The consultancy’s annual study of 800 executives from car manufacturers, suppliers, dealers and IT companies breaking into the sector, ranked connectivity above traditional automotive sector subjects, with it jumping up from 10th place last year.
Selling more vehicles in emerging nations, the biggest concern for the past three years, dropped to fourth position.
Dieter Becker, KPMG’s global head of automotive, said: “Connectivity is rising at an unimaginably fast pace and fundamentally changes the way we live our lives – nothing will be the same as it was before.”
He said the new priority was no surprise, with people so used to being online they expect the same while on the move that the industry had to adapt, and warned is likely to create “unthinkable disruption” for car manufacturers.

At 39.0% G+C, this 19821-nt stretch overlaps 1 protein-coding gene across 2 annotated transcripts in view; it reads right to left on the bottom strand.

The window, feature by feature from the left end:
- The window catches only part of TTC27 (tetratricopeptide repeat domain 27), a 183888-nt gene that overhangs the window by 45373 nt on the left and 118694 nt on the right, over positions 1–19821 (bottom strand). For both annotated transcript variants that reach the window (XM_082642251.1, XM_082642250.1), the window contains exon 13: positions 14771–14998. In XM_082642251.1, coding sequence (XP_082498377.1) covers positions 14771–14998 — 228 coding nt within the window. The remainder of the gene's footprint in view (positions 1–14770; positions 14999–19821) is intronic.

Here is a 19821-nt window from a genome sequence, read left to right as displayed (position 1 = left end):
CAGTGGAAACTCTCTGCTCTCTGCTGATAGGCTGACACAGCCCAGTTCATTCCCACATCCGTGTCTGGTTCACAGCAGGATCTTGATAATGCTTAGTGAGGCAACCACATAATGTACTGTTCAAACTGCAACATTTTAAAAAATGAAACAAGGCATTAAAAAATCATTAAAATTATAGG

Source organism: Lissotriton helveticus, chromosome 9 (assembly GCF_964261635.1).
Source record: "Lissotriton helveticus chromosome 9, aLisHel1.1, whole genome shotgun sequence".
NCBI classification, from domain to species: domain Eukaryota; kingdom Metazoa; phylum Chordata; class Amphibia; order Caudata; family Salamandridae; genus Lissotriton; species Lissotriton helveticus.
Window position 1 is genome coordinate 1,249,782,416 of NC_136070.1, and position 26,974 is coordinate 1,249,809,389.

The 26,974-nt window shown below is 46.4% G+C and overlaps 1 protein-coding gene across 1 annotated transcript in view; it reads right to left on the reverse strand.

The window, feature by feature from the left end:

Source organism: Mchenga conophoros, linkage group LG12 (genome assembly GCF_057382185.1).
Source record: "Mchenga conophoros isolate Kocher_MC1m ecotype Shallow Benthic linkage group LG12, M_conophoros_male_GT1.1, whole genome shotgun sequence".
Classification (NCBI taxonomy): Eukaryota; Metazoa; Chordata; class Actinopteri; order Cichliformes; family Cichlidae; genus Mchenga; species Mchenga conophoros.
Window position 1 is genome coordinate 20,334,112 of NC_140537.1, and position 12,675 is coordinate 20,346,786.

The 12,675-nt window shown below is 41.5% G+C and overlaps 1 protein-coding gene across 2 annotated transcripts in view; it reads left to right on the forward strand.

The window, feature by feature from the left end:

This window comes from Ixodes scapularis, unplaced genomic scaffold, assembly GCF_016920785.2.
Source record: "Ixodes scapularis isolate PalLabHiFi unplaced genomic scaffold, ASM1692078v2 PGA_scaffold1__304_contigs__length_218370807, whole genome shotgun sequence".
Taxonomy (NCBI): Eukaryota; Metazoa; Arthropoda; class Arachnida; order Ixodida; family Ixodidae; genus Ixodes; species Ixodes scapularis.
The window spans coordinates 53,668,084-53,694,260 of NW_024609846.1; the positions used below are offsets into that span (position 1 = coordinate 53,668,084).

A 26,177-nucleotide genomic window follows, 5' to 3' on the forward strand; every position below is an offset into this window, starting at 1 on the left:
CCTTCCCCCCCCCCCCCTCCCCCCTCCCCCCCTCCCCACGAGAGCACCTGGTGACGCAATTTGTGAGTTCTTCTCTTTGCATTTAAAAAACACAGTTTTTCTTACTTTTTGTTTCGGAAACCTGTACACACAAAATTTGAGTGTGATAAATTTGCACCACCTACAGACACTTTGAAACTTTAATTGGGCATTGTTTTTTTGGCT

Google and Apple developing their own vehicles is adding to pressure on traditional automotive companies, with the connected part of cars being more important to drivers than the actual propulsion system, as modern cars’ reliability means traditional worries such as breaking down have faded from consumers’ minds.
The prospect of so-called “autonomous” cars which can drive themselves without a human at the wheel, ranked as the ninth biggest issue facing the industry. However, – which will rely on connected technology also means that cars being able to go online has risen to the top.
Self-driving capabilities will also drive car purchases in the future, according to KPMG’s research. It found that by 2030 almost one in five people will base decisions on whether or not to buy a car on whether it can drive autonomously, and three in five industry executives expect this to be part of a buyer’s checklist.
John Leech, KPMG’s UK head of automotive, said self-driving vehicles present an opportunity for the UK economically, with the governments encouraging stance on encouraging testing autonomous cars giving the country a valuable headstart.